“There’s only one way to succeed in anything, and that is to give it everything.” — Vince Lombardi

Who is Tammy Duckworth?

Tammy Duckworth was born on March 12, 1968, in Bangkok, Thailand.

According to The New York Times, Duckworth and her family had a meager life in Hawaii, living in a “low-rent hotel in Waikiki with the financial help of a 90-year-old woman who volunteered at the local American Legion, making do with food stamps, school lunches and her odd jobs.” Duckworth helped support her family by selling flowers on the side of a road in Honolulu.

After college, Duckworth joined the Army Reserve Officer’s Training Corps as a graduate student at George Washington University in 1990. She became a commissioned officer in the United States Army Reserve in 1992 and chose to fly helicopters because it was one of the few combat jobs open to women.

She was deployed to serve in the Iraq War in 2004 and lost both of her legs and the ability to use her right arm when her helicopter was struck by a rocket-propelled grenade. Despite these circumstances, she was determined to move forward with her life and have an impact on changing the world.

Duckworth became Director of the Illinois Department of Veterans’ Affairs in 2006, and three years later President Barack Obama appointed her Assistant Secretary in the U.S. Department of Veterans Affairs. In her new role, Duckworth focused largely on putting a stop to the cycle of homeless veterans. She also developed resources especially tailored to the unique needs of female veterans.

In 2012, she was elected to Congress, representing Illinois’ 8th District. Four years later, she was elected a U.S. Senator, thereby becoming the first disabled woman and the second Asian American woman in the Senate.

And, by the way, Vice President Joe Biden has Senator Tammy Duckworth of Illinois to be on his short list to be his Vice President.

The definition of “determination” is having a strong feeling that you are going to do something and that you will not allow anyone or anything to stop you.

As we are go through life you have likely heard “no” more than “yes,” “you can’t” more than “you can,” and “it will never happen” more than “it is possible it could happen.” (I know I certainly have). But if we make up our minds we can achieve anything, regardless of what the critics say.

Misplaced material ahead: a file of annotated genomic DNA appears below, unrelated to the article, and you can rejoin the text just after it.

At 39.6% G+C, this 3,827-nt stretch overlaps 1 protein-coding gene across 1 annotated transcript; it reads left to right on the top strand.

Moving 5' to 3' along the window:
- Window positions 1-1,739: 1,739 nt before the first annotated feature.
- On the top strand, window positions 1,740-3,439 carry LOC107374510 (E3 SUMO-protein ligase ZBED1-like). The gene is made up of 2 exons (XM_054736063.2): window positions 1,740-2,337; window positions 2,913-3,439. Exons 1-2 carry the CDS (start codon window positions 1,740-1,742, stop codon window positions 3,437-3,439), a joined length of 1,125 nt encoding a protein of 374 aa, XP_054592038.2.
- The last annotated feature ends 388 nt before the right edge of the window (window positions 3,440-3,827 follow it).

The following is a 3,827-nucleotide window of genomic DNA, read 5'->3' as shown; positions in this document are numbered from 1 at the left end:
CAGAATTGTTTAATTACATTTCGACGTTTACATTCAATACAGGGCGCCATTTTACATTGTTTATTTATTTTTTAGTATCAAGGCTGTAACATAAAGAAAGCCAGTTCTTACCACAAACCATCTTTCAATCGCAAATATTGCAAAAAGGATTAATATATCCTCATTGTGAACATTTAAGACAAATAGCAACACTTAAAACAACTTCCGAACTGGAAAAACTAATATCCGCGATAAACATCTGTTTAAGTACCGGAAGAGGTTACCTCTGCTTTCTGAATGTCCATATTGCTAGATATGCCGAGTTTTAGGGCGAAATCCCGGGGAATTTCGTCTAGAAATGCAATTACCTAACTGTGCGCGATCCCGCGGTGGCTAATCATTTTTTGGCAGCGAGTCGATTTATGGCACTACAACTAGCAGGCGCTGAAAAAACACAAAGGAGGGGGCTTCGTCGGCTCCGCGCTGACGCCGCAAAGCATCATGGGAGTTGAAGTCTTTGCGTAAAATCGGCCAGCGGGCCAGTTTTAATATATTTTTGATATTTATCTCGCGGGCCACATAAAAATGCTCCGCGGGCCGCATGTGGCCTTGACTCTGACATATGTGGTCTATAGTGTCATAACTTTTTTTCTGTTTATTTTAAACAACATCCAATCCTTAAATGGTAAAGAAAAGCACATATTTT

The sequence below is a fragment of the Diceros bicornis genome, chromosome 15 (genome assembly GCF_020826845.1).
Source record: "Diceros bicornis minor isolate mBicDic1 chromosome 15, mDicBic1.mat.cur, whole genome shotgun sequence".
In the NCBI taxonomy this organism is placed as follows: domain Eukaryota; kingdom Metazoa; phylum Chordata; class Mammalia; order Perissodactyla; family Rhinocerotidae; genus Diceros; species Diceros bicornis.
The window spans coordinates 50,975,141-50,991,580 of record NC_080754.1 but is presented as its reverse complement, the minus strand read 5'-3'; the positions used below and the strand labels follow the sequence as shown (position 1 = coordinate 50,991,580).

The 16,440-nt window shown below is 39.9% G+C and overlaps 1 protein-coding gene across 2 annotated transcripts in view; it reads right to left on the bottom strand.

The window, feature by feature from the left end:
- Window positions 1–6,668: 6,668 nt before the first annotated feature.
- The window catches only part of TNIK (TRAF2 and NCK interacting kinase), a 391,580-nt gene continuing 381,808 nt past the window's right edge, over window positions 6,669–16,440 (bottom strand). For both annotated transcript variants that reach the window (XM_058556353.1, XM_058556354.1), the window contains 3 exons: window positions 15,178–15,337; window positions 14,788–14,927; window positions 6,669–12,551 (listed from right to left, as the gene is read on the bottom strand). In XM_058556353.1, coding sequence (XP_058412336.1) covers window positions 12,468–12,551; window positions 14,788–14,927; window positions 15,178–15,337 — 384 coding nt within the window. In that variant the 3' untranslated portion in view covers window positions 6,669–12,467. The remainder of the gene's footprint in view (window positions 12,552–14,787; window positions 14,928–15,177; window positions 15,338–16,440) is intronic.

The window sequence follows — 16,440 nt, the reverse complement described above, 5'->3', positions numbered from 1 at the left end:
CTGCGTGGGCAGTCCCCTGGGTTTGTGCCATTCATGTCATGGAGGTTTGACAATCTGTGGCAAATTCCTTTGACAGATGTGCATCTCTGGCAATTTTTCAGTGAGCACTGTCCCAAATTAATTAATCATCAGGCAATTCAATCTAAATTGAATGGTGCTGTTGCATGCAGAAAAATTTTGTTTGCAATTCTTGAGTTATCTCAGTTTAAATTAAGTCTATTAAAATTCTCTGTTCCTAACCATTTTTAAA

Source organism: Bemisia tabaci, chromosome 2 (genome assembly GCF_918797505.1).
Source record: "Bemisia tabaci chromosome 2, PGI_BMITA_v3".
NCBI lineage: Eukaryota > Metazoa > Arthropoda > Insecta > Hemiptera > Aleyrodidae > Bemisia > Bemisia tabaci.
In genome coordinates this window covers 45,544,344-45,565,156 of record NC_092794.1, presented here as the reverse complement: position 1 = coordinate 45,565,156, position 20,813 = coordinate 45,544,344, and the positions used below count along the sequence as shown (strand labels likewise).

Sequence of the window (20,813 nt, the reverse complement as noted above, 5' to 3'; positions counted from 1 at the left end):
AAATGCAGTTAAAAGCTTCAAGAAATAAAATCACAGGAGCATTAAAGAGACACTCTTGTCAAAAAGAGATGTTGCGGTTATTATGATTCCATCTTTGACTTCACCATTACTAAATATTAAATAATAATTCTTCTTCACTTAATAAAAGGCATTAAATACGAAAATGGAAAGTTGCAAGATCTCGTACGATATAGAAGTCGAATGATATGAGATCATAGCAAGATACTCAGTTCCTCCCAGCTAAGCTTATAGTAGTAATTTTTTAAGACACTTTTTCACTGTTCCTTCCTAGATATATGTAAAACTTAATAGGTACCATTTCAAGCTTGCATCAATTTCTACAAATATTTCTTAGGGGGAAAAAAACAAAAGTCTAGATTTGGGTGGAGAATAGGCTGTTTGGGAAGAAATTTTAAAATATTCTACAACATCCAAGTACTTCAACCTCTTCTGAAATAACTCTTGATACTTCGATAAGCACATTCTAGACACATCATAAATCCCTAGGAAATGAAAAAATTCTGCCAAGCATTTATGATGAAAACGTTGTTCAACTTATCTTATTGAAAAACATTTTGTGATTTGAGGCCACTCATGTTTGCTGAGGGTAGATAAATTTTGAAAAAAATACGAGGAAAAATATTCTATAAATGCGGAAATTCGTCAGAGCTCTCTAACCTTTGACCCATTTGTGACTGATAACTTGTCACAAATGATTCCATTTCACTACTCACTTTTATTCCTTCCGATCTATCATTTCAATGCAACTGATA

As many of you know, Dr. Victor Frankl’s book Man’s Search for Meaning describes his experiences as a psychiatrist who barely survived the World War II concentration camps. Frankl tried to understand what was it that caused some men and women to suffer and survive through unspeakable horrors while other men and women gave up and often tried to kill themselves to end their suffering. He came to the conclusion that the difference was whether or not they had a reason why to survive. For example, those that believed they had someone waiting for them back home developed superhuman determination to survive.

“Sometimes it takes dealing with a disability — the trauma, the relearning, the months of rehabilitation therapy — to uncover our true abilities and how we can put them to work for us in ways we may have never imagined.” — Tammy Duckworth

Whether or not you have a disability, you can become determined. If you don’t see how, have a session with a professional — that can help most anybody get to a place where they are completely determined to overcome challenges and attain their goals. You can achieve success with the right particulars so know it is not just a special few who have innate determination; it can be learned.

Put your abilities to work for you and you will have a limitless future.

Have a powerful week!

Craig P. Stone

CEO, Entrepreneur, Founder of 6 Companies, Performance Coach, Advisor, Mentor: Pursued my passion as an serial Entrepreneur and never looked back